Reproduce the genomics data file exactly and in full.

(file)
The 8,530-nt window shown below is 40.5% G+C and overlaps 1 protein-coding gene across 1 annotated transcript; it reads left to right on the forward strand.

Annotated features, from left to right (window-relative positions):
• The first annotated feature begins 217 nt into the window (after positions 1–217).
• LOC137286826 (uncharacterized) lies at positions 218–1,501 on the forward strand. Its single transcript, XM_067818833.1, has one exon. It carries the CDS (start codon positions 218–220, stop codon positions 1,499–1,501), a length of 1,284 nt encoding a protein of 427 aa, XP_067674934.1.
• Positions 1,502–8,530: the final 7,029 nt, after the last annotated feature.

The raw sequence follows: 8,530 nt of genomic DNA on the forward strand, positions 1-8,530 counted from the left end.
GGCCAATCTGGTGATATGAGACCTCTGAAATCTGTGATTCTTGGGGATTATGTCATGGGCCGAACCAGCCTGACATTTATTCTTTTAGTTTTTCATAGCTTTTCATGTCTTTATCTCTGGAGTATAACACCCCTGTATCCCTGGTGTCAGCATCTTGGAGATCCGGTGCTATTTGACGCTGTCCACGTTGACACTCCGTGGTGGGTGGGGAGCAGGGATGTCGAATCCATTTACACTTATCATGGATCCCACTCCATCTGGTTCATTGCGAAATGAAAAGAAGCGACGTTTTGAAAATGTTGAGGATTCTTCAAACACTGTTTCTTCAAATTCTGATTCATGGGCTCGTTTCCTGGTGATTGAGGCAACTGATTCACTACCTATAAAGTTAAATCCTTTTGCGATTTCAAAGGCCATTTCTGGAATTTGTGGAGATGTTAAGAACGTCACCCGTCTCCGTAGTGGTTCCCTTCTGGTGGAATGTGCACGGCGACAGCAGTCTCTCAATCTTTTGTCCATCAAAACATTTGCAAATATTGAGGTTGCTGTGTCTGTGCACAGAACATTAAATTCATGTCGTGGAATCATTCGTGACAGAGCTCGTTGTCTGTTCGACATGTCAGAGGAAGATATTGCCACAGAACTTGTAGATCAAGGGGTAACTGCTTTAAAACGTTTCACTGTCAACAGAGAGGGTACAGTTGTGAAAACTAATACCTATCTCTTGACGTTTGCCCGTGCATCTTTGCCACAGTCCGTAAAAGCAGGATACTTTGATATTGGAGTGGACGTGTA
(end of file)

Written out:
The 8,530-nt window shown below is 40.5% G+C and overlaps 1 protein-coding gene across 1 annotated transcript; it reads left to right on the forward strand.

Annotated features, from left to right (window-relative positions):
• The first annotated feature begins 217 nt into the window (after positions 1–217).
• LOC137286826 (uncharacterized) lies at positions 218–1,501 on the forward strand. Its single transcript, XM_067818833.1, has one exon. It carries the CDS (start codon positions 218–220, stop codon positions 1,499–1,501), a length of 1,284 nt encoding a protein of 427 aa, XP_067674934.1.
• Positions 1,502–8,530: the final 7,029 nt, after the last annotated feature.

The raw sequence follows: 8,530 nt of genomic DNA on the forward strand, positions 1-8,530 counted from the left end.
GGCCAATCTGGTGATATGAGACCTCTGAAATCTGTGATTCTTGGGGATTATGTCATGGGCCGAACCAGCCTGACATTTATTCTTTTAGTTTTTCATAGCTTTTCATGTCTTTATCTCTGGAGTATAACACCCCTGTATCCCTGGTGTCAGCATCTTGGAGATCCGGTGCTATTTGACGCTGTCCACGTTGACACTCCGTGGTGGGTGGGGAGCAGGGATGTCGAATCCATTTACACTTATCATGGATCCCACTCCATCTGGTTCATTGCGAAATGAAAAGAAGCGACGTTTTGAAAATGTTGAGGATTCTTCAAACACTGTTTCTTCAAATTCTGATTCATGGGCTCGTTTCCTGGTGATTGAGGCAACTGATTCACTACCTATAAAGTTAAATCCTTTTGCGATTTCAAAGGCCATTTCTGGAATTTGTGGAGATGTTAAGAACGTCACCCGTCTCCGTAGTGGTTCCCTTCTGGTGGAATGTGCACGGCGACAGCAGTCTCTCAATCTTTTGTCCATCAAAACATTTGCAAATATTGAGGTTGCTGTGTCTGTGCACAGAACATTAAATTCATGTCGTGGAATCATTCGTGACAGAGCTCGTTGTCTGTTCGACATGTCAGAGGAAGATATTGCCACAGAACTTGTAGATCAAGGGGTAACTGCTTTAAAACGTTTCACTGTCAACAGAGAGGGTACAGTTGTGAAAACTAATACCTATCTCTTGACGTTTGCCCGTGCATCTTTGCCACAGTCCGTAAAAGCAGGATACTTTGATATTGGAGTGGACGTGTA